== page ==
Figure 3. Meiolania, the most primitive of known hard shell turtles, has lateral forelimbs, like non turtles. The plastron covers most of the pelvis. The neck could not be withdrawn beneath the carapace. The plastron had a large central fenestra lacking in the plastron of Odontochelys (Fig. 1). Remember, this is a model, not the actual bones.
(Fig. 4) fills the central hole in the plastron and it has a hypoischium posterior to its pelvis, as seen in Odontochelys and Sclerosaurus. It’s too bad Elginia and Bunostegos preserve the post-crania so poorly. We should be able to find a hypoischium in their remains, too. Since Meiolania has never been described with a hypoischium, we should go look for it (see below).
Figure 4. The plastron of Proganochelys is solid, and is solidly connected laterally, but it also has a hypoischium posterior to the ischium and the plastron barely underlaps the pelvis.
And now, just to make things more confusing…
Compared to Odontochelys, the extant soft shell turtle, Trionyx (Fig. 5), has a reduced plastron with central fenestrae. The two midplastra are absent here. So is any ossification along the midline, convergent with hard shell turtles. The interclavicle and clavicles are not co-ossified. It’s as if ossification ceased at a certain point in the development of the plastron here.
Figure 5. Some parts of the soft-shell turtle plastron have their origins in the interclavicle and clavicle of other tetrapods. The carapace is also shown here.
hard shell sea turtles, like Chelonia, do not fully ossify the plastron. Here (Fig. 6) none of the plastron elements are co-ossified. The hyoplastra and hypoplastra appear to radiate from four centers. The radiations likely point to their origins in the center of each plate. The posterior xiphiplastra likewise radiate but in a narrower pattern.
FIgure 6. Sea turtle plastron. Bone development ceased prior to suturing.
The predecessor to soft shell turtles, Sclerosaurus,
is known from a nearly complete and articulated skeleton (Fig. 7) that appears to preserve no plastron, but has the genesis of a hypoischium. The flexible spine composed on more than ten dorsal vertebrae and ribs was probably stiffened and reduced prior to the invention of the plastron, but some dorsal osteoderms are present along the midline.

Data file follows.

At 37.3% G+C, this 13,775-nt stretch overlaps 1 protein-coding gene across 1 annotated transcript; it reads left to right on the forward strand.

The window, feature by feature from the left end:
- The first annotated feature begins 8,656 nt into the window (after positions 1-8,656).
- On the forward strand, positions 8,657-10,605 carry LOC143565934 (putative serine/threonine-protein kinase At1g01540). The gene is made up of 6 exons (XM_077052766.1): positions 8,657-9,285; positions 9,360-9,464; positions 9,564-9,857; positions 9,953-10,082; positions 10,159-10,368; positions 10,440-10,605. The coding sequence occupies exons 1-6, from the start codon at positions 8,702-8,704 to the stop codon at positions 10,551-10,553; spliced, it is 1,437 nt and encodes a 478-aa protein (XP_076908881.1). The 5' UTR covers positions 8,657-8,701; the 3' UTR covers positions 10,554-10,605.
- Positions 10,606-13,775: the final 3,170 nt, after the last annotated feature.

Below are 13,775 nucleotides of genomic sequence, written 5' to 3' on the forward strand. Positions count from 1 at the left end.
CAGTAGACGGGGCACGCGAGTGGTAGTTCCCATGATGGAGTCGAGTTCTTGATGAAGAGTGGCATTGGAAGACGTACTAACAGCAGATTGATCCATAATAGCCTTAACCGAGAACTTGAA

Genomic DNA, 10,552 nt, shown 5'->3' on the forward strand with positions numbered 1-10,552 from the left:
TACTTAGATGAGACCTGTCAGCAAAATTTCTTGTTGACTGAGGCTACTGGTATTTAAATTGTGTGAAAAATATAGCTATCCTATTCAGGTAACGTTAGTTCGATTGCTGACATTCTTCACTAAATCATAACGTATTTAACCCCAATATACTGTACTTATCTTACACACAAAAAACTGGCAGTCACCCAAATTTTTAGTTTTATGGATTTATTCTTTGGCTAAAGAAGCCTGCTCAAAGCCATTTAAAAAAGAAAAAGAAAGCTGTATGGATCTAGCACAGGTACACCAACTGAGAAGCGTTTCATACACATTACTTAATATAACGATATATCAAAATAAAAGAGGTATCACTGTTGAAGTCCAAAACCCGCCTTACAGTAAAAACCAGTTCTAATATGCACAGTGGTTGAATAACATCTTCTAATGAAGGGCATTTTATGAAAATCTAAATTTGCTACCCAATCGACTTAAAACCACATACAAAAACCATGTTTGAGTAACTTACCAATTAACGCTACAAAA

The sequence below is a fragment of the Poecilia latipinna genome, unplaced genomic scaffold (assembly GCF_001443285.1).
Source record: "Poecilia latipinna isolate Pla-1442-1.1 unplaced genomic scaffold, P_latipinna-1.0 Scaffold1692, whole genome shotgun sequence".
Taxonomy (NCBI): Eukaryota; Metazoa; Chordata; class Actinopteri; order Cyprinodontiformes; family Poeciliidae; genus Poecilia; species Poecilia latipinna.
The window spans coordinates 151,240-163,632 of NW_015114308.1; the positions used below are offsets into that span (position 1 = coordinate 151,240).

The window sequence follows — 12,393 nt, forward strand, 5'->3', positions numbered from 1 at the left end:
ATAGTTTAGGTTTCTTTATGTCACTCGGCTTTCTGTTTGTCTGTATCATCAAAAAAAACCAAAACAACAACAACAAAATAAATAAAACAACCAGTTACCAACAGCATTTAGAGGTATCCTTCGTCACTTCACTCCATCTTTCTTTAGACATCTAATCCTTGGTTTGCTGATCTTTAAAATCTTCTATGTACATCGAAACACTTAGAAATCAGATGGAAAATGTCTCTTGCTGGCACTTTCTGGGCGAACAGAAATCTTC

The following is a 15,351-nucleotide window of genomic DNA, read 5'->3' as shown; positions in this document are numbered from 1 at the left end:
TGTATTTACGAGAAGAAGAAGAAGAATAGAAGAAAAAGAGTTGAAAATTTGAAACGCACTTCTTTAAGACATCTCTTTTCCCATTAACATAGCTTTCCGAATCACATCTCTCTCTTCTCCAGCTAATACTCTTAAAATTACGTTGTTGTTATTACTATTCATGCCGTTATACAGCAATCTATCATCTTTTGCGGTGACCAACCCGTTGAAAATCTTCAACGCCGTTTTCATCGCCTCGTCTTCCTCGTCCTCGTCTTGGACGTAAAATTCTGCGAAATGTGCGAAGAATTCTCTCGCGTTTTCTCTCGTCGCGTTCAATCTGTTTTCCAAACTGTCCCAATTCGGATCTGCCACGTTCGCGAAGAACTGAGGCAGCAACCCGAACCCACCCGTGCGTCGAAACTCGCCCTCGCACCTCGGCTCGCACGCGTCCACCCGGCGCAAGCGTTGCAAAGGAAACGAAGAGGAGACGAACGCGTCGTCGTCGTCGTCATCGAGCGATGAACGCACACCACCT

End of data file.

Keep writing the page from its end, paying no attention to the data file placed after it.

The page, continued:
Figure 7. Sclerosaurus insitu. This turtle ancestor still bas a flexible spine, but the pectoral girdle has migrated anterior to the dorsal ribs. A hypoischiuum is present.
A reconstruction of Sclerosaurus
(Fig. 8) shows the migration of the much shorter scapula anterior to the dorsal ribs and the first appearance of the hypoischium. The scapula shift is the first step toward tucking the pectoral girdle beneath the anterior dorsal ribs.
Figure 8. Sclerosaurus reconstructed. Note the placement of the narrow pectoral girdle anterior to the wide dorsal ribs. The supratemporal horns are homologous with those of Elginia and Meiolania.
FIgure 9. Trachemys plastron and diagram. The scutes overlap the bones. The bones are impossible to understand from photos such as this one without the diagram because the bones retain the impressions of the scutes.
Figure 10. The unidentified bone from Gaffney 1996 here imagined as the half of hypoischium attached to the posterior ischium.
Did Meiolania have a hypoischium?
Gaffney 1996 did a fantastic job of reconstructing Meiolania (Fig. 3) from bits and pieces, including a xiphiplastron from over a dozen broken bits. He also published what he called an ‘unidentified bone’ (Fig. 10). If turtle expert Gaffney was not able to identify it, I wonder if it was an unexpected bone, like a hypoischium? Let’s leave that as a big maybe for now…
Gaffney ES 1996. The postcranial morphology of Meiolania platyceps and a review of the Meiolaniidae. Bulletin of the AMNH no. 229.
Rice R et al. 2016. Development of the turtle plastron, the order-defining skeletal structure. PNAS 113(19):5317–5322.